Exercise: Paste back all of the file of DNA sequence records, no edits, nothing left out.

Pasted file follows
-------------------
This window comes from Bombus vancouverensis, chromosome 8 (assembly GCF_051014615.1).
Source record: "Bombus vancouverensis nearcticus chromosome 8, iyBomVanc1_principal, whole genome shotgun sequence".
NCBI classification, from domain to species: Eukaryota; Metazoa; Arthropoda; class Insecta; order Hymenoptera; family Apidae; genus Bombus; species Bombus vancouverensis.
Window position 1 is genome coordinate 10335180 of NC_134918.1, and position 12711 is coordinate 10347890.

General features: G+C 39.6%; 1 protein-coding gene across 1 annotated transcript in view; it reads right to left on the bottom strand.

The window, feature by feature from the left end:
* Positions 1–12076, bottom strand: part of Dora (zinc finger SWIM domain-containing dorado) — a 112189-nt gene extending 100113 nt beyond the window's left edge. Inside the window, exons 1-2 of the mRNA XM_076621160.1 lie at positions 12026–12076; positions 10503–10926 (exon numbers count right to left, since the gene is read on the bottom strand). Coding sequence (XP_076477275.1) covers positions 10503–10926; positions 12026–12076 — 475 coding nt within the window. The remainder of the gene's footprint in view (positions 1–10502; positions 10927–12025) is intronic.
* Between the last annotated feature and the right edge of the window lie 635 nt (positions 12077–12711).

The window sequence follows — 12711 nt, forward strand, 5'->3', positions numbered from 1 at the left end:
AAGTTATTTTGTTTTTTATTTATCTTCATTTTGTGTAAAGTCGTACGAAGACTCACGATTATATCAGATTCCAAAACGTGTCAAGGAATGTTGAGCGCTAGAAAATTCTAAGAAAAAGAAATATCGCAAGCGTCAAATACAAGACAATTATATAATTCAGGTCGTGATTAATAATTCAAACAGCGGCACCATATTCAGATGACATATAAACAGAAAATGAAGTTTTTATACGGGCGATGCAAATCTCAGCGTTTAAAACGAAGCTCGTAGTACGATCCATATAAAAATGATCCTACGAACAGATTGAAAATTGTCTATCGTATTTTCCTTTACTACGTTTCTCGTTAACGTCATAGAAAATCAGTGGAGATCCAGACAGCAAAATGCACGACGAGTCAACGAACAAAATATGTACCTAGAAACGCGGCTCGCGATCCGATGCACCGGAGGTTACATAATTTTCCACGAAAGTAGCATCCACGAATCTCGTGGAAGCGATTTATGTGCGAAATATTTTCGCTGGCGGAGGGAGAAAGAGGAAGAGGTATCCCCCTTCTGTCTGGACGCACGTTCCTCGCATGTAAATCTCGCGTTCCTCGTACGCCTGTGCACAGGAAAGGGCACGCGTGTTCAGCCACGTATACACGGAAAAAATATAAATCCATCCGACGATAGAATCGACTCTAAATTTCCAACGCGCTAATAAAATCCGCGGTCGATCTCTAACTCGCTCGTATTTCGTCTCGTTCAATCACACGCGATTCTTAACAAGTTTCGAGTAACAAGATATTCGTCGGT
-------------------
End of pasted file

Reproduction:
This window comes from Bombus vancouverensis, chromosome 8 (assembly GCF_051014615.1).
Source record: "Bombus vancouverensis nearcticus chromosome 8, iyBomVanc1_principal, whole genome shotgun sequence".
NCBI classification, from domain to species: Eukaryota; Metazoa; Arthropoda; class Insecta; order Hymenoptera; family Apidae; genus Bombus; species Bombus vancouverensis.
Window position 1 is genome coordinate 10335180 of NC_134918.1, and position 12711 is coordinate 10347890.

General features: G+C 39.6%; 1 protein-coding gene across 1 annotated transcript in view; it reads right to left on the bottom strand.

The window, feature by feature from the left end:
* Positions 1–12076, bottom strand: part of Dora (zinc finger SWIM domain-containing dorado) — a 112189-nt gene extending 100113 nt beyond the window's left edge. Inside the window, exons 1-2 of the mRNA XM_076621160.1 lie at positions 12026–12076; positions 10503–10926 (exon numbers count right to left, since the gene is read on the bottom strand). Coding sequence (XP_076477275.1) covers positions 10503–10926; positions 12026–12076 — 475 coding nt within the window. The remainder of the gene's footprint in view (positions 1–10502; positions 10927–12025) is intronic.
* Between the last annotated feature and the right edge of the window lie 635 nt (positions 12077–12711).

The window sequence follows — 12711 nt, forward strand, 5'->3', positions numbered from 1 at the left end:
AAGTTATTTTGTTTTTTATTTATCTTCATTTTGTGTAAAGTCGTACGAAGACTCACGATTATATCAGATTCCAAAACGTGTCAAGGAATGTTGAGCGCTAGAAAATTCTAAGAAAAAGAAATATCGCAAGCGTCAAATACAAGACAATTATATAATTCAGGTCGTGATTAATAATTCAAACAGCGGCACCATATTCAGATGACATATAAACAGAAAATGAAGTTTTTATACGGGCGATGCAAATCTCAGCGTTTAAAACGAAGCTCGTAGTACGATCCATATAAAAATGATCCTACGAACAGATTGAAAATTGTCTATCGTATTTTCCTTTACTACGTTTCTCGTTAACGTCATAGAAAATCAGTGGAGATCCAGACAGCAAAATGCACGACGAGTCAACGAACAAAATATGTACCTAGAAACGCGGCTCGCGATCCGATGCACCGGAGGTTACATAATTTTCCACGAAAGTAGCATCCACGAATCTCGTGGAAGCGATTTATGTGCGAAATATTTTCGCTGGCGGAGGGAGAAAGAGGAAGAGGTATCCCCCTTCTGTCTGGACGCACGTTCCTCGCATGTAAATCTCGCGTTCCTCGTACGCCTGTGCACAGGAAAGGGCACGCGTGTTCAGCCACGTATACACGGAAAAAATATAAATCCATCCGACGATAGAATCGACTCTAAATTTCCAACGCGCTAATAAAATCCGCGGTCGATCTCTAACTCGCTCGTATTTCGTCTCGTTCAATCACACGCGATTCTTAACAAGTTTCGAGTAACAAGATATTCGTCGGT